Diagnosing Chronic Fatigue Syndromeby Karen Lee Richards Patient Advocate
By Karen Lee Richards, ChronicPainConnection Lead Expert
Chronic fatigue syndrome (also called myalgic encephalopathy or ME/CFS) should be diagnosed by a physician who is familiar with the illness and regularly treats ME/CFS patients.
Because the symptoms of chronic fatigue syndrome closely resemble several other illnesses, it is important that the doctor run tests to rule them out. A few conditions that are similar to and/or may occur along with ME/CFS include:
Mononucleosis (Epstein-Barr virus)
Irritable bowel syndrome
Chronic Lyme disease
Multiple Chemical Sensitivity
Leaky gut syndrome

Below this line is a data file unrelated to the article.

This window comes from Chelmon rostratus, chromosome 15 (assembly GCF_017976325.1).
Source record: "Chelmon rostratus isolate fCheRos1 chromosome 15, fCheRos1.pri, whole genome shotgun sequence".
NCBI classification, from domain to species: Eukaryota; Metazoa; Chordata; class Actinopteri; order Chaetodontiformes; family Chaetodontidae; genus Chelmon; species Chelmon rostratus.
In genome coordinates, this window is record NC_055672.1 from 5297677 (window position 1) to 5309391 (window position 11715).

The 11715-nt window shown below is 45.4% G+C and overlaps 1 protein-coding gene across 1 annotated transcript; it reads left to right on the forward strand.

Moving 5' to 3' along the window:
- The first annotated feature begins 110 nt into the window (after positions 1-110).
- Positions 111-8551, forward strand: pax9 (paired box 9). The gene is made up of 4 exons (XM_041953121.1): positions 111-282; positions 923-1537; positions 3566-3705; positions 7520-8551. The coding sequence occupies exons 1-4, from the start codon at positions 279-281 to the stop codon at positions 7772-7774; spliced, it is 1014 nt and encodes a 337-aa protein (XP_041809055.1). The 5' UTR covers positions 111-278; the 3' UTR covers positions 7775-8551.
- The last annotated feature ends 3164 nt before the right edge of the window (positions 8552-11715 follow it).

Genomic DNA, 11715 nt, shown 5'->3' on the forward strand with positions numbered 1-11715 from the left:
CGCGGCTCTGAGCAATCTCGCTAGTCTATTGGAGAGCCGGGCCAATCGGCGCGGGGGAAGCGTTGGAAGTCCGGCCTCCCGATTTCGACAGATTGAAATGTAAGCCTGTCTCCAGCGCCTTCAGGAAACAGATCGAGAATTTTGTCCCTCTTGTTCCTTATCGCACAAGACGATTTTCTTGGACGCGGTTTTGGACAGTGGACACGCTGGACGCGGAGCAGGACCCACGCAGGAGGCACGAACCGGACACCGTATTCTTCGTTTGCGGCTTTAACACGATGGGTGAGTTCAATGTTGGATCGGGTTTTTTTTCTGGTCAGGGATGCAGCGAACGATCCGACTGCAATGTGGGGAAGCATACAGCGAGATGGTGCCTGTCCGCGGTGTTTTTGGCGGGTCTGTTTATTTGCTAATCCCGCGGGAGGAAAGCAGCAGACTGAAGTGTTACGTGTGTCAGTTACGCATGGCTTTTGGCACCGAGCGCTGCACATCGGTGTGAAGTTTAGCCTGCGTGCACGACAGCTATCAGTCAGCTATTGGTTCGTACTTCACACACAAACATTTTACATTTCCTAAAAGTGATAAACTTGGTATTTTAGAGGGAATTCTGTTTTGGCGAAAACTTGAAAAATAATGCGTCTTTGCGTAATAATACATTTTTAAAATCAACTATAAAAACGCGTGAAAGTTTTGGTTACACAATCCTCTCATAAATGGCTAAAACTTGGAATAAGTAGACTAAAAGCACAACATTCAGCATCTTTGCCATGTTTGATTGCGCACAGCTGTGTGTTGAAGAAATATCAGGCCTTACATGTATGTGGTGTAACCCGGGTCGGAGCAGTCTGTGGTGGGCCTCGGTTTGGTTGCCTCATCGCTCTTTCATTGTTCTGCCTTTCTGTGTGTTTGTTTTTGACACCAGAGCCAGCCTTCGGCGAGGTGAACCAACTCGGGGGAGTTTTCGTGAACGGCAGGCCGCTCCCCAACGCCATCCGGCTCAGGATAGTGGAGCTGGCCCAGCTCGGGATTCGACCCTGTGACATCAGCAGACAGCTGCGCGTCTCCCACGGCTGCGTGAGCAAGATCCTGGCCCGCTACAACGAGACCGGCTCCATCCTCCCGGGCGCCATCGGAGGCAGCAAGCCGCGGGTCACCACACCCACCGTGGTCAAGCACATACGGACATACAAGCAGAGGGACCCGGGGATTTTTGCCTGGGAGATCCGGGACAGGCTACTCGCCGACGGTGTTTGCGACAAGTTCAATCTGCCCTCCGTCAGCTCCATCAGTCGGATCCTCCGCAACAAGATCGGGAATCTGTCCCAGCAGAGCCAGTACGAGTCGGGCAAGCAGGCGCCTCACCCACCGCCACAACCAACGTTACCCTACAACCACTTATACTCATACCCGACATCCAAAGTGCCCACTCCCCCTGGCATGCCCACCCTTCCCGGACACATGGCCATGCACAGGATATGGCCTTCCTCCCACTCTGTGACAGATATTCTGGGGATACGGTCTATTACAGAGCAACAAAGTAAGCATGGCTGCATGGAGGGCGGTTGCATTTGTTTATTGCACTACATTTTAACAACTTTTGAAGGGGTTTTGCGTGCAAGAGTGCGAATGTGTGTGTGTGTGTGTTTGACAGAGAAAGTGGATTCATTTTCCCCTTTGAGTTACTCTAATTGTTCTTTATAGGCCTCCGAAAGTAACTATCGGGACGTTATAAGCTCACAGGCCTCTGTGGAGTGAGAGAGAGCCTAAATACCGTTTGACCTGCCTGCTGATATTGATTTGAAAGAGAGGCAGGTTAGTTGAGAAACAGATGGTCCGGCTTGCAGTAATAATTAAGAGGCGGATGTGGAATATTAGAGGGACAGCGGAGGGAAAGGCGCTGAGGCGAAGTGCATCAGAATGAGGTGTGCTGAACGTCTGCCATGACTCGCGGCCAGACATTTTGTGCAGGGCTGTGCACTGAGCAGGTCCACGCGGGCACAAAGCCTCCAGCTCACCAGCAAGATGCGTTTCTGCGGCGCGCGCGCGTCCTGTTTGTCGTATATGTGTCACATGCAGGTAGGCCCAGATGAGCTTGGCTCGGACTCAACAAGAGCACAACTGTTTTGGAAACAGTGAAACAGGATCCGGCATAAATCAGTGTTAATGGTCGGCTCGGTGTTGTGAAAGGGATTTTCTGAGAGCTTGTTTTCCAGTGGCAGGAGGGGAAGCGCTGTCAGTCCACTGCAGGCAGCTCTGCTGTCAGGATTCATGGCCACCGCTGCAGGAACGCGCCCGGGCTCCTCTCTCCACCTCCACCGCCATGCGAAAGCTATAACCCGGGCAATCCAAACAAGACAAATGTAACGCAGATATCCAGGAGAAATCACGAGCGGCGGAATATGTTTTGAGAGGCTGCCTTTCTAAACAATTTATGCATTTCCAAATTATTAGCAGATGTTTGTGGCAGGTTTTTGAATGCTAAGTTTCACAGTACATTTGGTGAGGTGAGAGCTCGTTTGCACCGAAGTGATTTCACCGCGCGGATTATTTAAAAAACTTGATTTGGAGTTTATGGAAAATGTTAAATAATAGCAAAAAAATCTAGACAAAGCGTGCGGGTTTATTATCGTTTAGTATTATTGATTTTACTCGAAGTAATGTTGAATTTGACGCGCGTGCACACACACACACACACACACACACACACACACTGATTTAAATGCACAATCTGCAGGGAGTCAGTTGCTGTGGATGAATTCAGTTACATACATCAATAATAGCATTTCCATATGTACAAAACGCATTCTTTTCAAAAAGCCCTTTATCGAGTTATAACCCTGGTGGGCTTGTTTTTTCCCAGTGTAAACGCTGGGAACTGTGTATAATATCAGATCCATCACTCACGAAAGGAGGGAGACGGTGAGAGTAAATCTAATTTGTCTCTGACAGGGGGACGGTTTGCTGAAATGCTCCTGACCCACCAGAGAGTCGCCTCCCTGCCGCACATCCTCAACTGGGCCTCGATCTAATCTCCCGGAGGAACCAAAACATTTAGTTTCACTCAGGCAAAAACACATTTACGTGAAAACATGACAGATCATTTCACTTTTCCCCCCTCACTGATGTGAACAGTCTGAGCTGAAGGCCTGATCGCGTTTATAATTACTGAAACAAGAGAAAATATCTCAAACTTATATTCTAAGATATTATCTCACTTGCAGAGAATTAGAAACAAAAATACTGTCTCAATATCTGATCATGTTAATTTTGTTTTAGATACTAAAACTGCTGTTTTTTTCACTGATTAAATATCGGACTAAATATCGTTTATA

Primary sleep disorders
Gulf War syndrome
The Center for Disease Control (CDC) has developed the following criteria for diagnosing chronic fatigue syndrome:
Unexplained, persistent fatigue that's not due to ongoing exertion, isn't substantially relieved by rest, is of new onset (not lifelong) and results in a significant reduction in previous levels of activity.
Four or more of the following symptoms are present for six months or more:
Impaired memory or concentration
Postexertional malaise (extreme, prolonged exhaustion and sickness following physical or mental activity)
Multi-joint pain without swelling or redness
Headaches of a new type or severity
Sore throat that's frequent or recurring
Tender cervical or axillary lymph nodes
More information on More info on Chronic Fatigue Syndrome Diagnosis
"Chronic Fatigue Syndrome," MayoClinic.com, 2005.
"Diagnosing CFS," Center for Disease Control, 5/3/06.